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Jonathan Erdman
126,070 followers -
Digital/Sr. Meteorologist, The Weather Channel, weather.com (All posts and opinions my own)
Digital/Sr. Meteorologist, The Weather Channel, weather.com (All posts and opinions my own)

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How many meteorologists decided on this career based on a personal experience with a storm?

Thirty-six years ago today, a tornado nearly hit my childhood home. As a 7 year-old, I knew from that point on that meteorology would be my career choice and passion.

Dodge County is in Wisconsin's "tornado alley", but April tornadoes are rare, though not unprecedented. From archived weather maps (attached), it appeared a fairly vigorous shortwave was amplifying & going "negative tilt" by that afternoon. Probably a low-topped supercell case, though there wasn't any archived radar to confirm that. A surface low moved from near Aberdeen, SD to northern IL the following morning, but was filling. Afternoon temperatures were in the upper 50s to low 60s. Mild, but not "warm and humid", as you would expect in a typical Midwest pre-tornado environment.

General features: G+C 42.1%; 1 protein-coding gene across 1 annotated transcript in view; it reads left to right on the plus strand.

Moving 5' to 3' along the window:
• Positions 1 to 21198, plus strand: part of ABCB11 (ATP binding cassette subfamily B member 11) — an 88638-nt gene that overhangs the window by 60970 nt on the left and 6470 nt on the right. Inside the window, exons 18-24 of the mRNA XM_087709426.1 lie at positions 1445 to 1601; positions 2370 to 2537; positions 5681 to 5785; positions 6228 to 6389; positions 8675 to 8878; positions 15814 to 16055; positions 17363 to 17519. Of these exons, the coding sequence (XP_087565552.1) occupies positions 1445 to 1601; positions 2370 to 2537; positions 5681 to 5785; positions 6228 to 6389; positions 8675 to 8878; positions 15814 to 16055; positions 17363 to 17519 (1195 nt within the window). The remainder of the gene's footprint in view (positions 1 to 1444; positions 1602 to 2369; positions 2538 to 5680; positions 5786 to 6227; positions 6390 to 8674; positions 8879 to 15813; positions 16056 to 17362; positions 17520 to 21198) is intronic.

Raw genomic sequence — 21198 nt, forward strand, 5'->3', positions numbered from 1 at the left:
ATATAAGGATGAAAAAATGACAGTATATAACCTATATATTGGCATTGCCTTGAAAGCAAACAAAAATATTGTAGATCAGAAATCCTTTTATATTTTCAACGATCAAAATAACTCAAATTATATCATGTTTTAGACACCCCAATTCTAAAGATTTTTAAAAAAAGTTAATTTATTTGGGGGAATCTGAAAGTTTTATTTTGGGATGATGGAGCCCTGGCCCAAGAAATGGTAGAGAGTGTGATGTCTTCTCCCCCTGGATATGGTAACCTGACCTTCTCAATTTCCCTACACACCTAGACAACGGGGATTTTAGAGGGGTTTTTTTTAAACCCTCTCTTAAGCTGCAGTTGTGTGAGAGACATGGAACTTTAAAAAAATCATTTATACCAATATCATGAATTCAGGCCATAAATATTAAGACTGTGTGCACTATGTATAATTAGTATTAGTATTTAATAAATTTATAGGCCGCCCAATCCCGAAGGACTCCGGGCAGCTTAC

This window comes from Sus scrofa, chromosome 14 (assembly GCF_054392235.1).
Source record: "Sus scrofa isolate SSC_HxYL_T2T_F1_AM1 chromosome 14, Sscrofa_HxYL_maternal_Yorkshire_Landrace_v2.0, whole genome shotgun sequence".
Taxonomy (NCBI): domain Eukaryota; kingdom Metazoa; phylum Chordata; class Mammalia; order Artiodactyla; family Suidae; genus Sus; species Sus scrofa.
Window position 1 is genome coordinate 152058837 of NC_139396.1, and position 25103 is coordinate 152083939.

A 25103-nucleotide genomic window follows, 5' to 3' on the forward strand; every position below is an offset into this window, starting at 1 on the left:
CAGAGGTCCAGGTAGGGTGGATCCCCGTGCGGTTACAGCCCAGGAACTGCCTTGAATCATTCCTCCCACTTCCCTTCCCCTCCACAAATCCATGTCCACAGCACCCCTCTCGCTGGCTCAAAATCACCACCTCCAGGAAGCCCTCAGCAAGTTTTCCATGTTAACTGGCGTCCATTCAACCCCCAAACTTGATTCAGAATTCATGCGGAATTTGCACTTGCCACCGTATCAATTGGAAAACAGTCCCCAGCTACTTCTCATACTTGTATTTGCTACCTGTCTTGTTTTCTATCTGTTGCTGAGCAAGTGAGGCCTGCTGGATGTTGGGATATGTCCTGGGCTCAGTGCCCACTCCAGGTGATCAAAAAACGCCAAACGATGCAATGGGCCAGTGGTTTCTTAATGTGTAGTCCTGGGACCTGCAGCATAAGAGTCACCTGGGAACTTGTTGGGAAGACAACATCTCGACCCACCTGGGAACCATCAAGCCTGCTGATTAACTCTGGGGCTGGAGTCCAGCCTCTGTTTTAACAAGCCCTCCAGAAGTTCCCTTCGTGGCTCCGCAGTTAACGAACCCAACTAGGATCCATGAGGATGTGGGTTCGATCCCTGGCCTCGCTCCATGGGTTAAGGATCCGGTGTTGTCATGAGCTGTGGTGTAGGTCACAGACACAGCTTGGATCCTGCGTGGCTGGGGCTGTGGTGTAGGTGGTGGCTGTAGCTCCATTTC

I was picked up from school and taken shopping on the north side of town. I suppose I had a little weather interest, as, for reasons only known to 7 year-olds, I begged my Mom to buy me a simple temperature/humidity desktop gauge, which still may be in my parents' home today. 

When leaving the store, we looked to the west and saw the darkest sky I have still seen to this date. Not exactly "crayon black", but about as close as could be.

We rushed home and as we pulled into our driveway, I'll never forget seeing low clouds (scud?) racing from the east to the west. I asked Mom, "Why are the clouds moving so fast backwards?" 

A couple minutes later, we received a frantic phone call from a family friend with a clear view to the west over Beaver Dam Lake, "Carole, there's a tornado coming over the lake."